Bright rooms can not only transform your home and uplift your mood; if you’re selling your home (or considering it), light and airy rooms create an inviting atmosphere for potential buyers. Paint, decor and even mirrors are just a few of several effective techniques that can be used. Here are some ideas and suggestions that are simple and very affordable:
Paint-A warm white (like vanilla), dove gray and light taupe are light neutrals that will make a space appear more open and airy, according to Jennifer Jones, principal designer with Niche Interiors (San Francisco). But don’t just paint the walls. “If your ceilings are low, consider painting the molding the same color as the walls to elongate the room,” Jones said. Always paint the ceiling a lighter color than the walls, preferably a bright white. “That gives you the feeling of space and height, which really opens up the room,” said Tobi Farley, interior designer with Interior Design (Little Rock, Ark). “It will also reflect any of the light that’s directed to the ceiling from lamps or fixtures.”
Did you know that painting in a flat, matte or satin finish will soak up light, while a semi-gloss, high-gloss and lacquer finish will reflect the light? Thus, a dark room will feel lighter and brighter. Choosing a neutral gray? Stay away from brown or black undertones; choose a light shade that has a bright undertone.
If using mirrors, chose a decorative instead of full-length ones. “Try a vintage or mosaic one to bounce around the light, according to Edith Gregson, partner at DJ Ireland Interior Architecture & Design (Washington, D.C.). “A vintage, mercury or a convex/concave mirror will help with scattering light throughout your space while feeling a little less obvious than a wall of mirrors or an oversized floor mirror.”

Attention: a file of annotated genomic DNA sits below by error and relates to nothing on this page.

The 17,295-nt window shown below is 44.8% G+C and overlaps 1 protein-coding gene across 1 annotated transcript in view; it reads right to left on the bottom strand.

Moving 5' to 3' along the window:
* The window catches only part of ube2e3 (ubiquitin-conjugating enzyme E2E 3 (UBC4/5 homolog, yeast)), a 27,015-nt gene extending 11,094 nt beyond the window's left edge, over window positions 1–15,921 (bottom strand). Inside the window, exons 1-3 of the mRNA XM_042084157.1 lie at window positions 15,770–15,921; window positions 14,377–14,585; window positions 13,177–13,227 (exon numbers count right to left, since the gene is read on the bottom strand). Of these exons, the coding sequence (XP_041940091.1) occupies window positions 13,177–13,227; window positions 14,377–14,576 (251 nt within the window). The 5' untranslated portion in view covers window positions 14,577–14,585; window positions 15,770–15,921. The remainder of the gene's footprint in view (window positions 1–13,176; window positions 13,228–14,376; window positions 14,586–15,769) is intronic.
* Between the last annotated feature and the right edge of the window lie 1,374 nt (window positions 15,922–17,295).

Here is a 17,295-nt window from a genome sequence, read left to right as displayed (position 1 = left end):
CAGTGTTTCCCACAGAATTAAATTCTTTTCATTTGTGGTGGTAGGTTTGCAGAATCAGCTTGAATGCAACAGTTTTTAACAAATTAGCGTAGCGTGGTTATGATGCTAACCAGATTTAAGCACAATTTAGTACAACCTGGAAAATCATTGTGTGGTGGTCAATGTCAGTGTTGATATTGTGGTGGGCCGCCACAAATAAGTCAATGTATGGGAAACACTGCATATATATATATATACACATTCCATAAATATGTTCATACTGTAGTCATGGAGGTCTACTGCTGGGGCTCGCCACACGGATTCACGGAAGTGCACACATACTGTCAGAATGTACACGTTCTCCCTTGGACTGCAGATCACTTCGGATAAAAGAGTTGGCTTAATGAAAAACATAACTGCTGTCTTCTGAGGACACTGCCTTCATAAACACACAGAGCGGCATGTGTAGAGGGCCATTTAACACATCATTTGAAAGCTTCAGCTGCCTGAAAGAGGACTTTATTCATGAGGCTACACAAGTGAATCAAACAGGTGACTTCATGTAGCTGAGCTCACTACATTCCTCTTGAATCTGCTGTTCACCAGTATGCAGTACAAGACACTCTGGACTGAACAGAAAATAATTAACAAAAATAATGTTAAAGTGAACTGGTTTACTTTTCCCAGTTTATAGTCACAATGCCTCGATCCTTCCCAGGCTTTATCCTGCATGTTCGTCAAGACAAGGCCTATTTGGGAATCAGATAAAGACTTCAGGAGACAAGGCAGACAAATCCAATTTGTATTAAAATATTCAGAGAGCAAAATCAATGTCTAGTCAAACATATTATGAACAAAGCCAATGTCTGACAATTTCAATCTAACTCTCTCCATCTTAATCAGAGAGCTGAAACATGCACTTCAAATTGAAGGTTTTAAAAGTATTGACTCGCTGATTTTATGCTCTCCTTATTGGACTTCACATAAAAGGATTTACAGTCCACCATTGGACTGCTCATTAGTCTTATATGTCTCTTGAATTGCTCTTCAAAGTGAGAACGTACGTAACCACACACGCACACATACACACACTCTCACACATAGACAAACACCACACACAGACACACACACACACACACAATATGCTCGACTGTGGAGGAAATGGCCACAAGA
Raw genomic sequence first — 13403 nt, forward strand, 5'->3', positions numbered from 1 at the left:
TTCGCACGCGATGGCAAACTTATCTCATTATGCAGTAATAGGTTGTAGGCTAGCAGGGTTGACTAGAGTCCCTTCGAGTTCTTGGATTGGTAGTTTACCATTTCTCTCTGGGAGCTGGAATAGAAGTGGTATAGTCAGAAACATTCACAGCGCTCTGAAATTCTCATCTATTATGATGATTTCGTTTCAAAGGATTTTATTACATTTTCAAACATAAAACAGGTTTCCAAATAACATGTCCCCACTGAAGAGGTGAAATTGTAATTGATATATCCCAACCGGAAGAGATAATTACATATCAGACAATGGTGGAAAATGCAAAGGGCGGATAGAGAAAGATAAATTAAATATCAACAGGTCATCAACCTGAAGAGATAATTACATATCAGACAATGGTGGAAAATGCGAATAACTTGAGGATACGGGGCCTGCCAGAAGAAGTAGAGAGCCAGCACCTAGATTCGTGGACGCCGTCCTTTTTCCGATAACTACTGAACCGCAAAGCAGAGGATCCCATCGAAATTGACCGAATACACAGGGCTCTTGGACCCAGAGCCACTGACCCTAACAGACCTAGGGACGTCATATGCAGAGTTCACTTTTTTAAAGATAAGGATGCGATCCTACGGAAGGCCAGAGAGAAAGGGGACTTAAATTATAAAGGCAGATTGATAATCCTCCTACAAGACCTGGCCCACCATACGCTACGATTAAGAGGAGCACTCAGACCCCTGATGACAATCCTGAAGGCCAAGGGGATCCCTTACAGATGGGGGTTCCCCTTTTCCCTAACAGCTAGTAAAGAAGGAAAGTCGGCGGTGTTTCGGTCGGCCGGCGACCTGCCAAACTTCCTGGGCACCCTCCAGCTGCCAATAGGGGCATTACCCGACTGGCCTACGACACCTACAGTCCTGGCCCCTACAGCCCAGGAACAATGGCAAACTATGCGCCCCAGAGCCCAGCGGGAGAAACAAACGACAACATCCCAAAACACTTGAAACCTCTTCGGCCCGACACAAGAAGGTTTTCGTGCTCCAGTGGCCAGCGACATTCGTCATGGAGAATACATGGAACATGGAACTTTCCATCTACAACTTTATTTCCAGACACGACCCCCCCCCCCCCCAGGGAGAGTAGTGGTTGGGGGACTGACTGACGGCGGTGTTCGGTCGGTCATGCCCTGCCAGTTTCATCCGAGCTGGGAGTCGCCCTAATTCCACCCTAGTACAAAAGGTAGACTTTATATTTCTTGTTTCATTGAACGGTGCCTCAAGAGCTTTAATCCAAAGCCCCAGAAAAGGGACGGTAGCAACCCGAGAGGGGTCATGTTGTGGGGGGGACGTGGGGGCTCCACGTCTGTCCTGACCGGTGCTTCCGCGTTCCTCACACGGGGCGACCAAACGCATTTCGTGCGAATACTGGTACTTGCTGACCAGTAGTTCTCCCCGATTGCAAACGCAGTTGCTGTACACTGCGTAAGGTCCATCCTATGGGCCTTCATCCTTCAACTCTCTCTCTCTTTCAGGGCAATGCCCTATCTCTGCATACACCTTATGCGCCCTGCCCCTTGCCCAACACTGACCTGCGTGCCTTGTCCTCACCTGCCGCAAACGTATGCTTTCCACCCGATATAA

Decor like artwork with white matting will create a contrast against darker walls. A gallery wall or collection of artwork can also be created for a brighter look (avoid darker artwork, but black-and-white is OK). And don’t clutter up a room with a lot of personal objects; less is more. The room won’t technically be darker, but if there’s a lot of stuff, the room’s going to feel less spacious, which in turn will feel like there’s less light). Cathi Lloyd of Decorating Den Interiors (Northwest Indiana) recommends adding live plants. Ferns are a great option; they can thrive for days in limited sunlight, she said. “This is a perfect way to add a dramatic effect to the dingiest areas of your rooms.” Got small windows? Don’t cover them with those heavy blinds or draperies. Instead, use sheer or lighter fabric to give the illusion of more space and light” (Source: “Dark Rooms” by Danielle Braff, Chicago Tribune (TNS)-The (Sunday) Vindicator, November 8, 2015).